IBM will build a next-generation supercomputer for the U.S. Energy Department with the potential to achieve a sustained speed of 1,000 trillion calculations per second, or one petaflop, the department said on Wednesday.
The new computer, dubbed "Roadrunner," will be built at the Los Alamos National Laboratory in New Mexico.
Congress provided $35 million in fiscal 2006, which ends on September 30, to launch the super computer project.
Roadrunner may eventually be used for an Energy Department program that ensures the U.S. stockpile of nuclear weapons is safe and reliable without the resumption of underground testing, the department said in a statement.
The machine is to be built entirely from commercially available hardware and based on the Red Hat Linux Version 4.3 operating system, it said.
IBM System x 3755 systems based on AMD Opteron technology will be deployed in conjunction with IBM BladeCenter H systems with Cell technology. The supercomputer design will include new software to orchestrate over 16,000 AMD Opteron processor cores and over 16,000 Cell B.E. processors in tackling some of the most challenging problems in computing today. The supercomputer will be capable of a peak performance of over 1.6 petaflops (or 1.6 thousand trillion calculations per second), according to IBM.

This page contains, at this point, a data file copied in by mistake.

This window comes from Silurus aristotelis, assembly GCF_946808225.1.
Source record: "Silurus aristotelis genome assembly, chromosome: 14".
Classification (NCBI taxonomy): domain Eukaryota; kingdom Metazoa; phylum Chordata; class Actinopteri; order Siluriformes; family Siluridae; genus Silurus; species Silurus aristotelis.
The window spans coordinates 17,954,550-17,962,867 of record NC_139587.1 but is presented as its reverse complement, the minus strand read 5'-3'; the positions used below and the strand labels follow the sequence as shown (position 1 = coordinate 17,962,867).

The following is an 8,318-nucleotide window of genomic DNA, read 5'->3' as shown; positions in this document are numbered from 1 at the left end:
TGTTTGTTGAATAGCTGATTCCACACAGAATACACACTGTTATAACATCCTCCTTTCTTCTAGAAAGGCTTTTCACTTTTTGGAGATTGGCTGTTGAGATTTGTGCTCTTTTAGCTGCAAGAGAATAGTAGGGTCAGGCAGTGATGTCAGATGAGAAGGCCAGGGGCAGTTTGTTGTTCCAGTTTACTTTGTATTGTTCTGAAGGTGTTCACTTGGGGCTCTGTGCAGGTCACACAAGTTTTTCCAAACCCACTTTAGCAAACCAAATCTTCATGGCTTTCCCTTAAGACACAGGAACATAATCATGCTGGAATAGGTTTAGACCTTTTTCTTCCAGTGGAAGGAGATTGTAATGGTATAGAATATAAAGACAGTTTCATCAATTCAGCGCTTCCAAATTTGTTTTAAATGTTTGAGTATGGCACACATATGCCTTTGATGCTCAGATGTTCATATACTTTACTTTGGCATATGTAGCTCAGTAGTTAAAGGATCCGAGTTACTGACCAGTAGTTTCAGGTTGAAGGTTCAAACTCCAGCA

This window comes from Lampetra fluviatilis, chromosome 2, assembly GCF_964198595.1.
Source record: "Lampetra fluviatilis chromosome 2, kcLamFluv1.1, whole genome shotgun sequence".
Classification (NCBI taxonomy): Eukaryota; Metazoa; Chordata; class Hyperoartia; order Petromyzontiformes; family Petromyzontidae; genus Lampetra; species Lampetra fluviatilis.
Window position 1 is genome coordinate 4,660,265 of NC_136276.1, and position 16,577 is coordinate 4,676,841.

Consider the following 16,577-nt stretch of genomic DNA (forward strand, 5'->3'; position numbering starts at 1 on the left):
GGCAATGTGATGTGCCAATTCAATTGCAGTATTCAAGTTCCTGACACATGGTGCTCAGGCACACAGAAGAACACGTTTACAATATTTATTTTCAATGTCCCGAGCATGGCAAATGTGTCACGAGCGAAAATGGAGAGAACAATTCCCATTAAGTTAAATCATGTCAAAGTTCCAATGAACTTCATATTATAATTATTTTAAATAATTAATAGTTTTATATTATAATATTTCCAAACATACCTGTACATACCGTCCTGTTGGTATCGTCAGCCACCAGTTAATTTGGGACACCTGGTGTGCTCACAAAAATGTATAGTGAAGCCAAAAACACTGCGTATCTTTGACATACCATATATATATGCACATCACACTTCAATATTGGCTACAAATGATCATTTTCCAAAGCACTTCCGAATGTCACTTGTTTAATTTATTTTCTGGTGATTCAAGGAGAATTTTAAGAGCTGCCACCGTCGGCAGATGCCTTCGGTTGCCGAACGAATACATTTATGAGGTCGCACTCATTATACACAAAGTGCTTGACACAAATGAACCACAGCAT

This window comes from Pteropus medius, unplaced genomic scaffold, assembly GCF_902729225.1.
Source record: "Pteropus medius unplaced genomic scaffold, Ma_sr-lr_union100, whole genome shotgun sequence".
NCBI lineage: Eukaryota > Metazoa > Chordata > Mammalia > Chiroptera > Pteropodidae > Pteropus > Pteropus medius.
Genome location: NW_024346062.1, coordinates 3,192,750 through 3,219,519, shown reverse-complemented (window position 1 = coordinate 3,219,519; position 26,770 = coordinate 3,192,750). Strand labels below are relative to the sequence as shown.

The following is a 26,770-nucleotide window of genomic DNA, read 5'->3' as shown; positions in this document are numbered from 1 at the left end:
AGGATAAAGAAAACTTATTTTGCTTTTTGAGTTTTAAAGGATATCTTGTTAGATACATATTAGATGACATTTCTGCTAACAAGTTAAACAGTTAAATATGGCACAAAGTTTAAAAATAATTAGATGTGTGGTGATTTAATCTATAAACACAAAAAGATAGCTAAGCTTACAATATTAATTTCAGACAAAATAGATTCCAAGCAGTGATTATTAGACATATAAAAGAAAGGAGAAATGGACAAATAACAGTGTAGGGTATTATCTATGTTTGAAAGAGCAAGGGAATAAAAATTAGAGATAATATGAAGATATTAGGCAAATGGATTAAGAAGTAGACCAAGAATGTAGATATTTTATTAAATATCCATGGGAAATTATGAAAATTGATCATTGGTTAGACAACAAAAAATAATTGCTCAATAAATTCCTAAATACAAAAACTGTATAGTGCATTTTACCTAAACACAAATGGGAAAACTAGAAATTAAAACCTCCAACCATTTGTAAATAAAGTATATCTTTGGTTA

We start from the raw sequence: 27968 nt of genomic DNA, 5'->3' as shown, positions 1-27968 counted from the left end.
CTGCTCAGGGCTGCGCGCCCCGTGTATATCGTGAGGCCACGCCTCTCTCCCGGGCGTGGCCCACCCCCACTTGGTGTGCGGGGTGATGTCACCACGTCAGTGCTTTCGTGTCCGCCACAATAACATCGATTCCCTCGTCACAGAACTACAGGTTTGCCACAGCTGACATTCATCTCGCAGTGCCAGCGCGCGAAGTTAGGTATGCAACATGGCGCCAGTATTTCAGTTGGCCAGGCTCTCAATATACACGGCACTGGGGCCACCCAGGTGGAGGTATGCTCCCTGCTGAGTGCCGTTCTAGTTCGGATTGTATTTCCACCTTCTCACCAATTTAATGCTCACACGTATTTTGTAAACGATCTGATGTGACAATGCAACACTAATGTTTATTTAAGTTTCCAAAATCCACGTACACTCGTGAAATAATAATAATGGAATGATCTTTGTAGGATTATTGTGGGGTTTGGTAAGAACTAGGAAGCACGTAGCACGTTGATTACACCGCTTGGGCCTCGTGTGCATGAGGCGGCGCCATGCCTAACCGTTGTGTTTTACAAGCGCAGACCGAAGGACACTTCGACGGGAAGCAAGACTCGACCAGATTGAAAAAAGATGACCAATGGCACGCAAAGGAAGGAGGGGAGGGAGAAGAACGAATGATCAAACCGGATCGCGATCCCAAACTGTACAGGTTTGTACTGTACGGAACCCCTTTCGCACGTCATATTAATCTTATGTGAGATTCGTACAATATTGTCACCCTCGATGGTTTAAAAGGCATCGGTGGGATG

Designed also with space and power consumption issues in mind, the system will employ advanced cooling and power management technologies and will occupy only 12,000 square feet of floor space, or approximately the size of three basketball courts.
How it Works
Roadrunner's hybrid design will allow the system to segment complex mathematical equations, routing each segment to the part of the system that can most efficiently handle it. Typical compute processes, file IO, and communication activity will be handled by AMD Opteron processors while more complex and repetitive elements -- ones that traditionally consume the majority of supercomputer resources -- will be directed to the more than 16,000 Cell B.E. processors. Designed originally for gaming platforms, where intense graphics and real-time responsiveness are key, the Cell B.E. processor is ideal to speed Roadrunner through intense mathematical problems.
IBM will begin shipping the new supercomputer to the DOE facility at the Los Alamos National Laboratory later this year, with completion of the installation and acceptance anticipated in 2008.
Based on the Power Architecture, the Cell B.E. processor was developed in collaboration with IBM, Sony Corporation, Sony Computer Entertainment Inc., and Toshiba Corporation.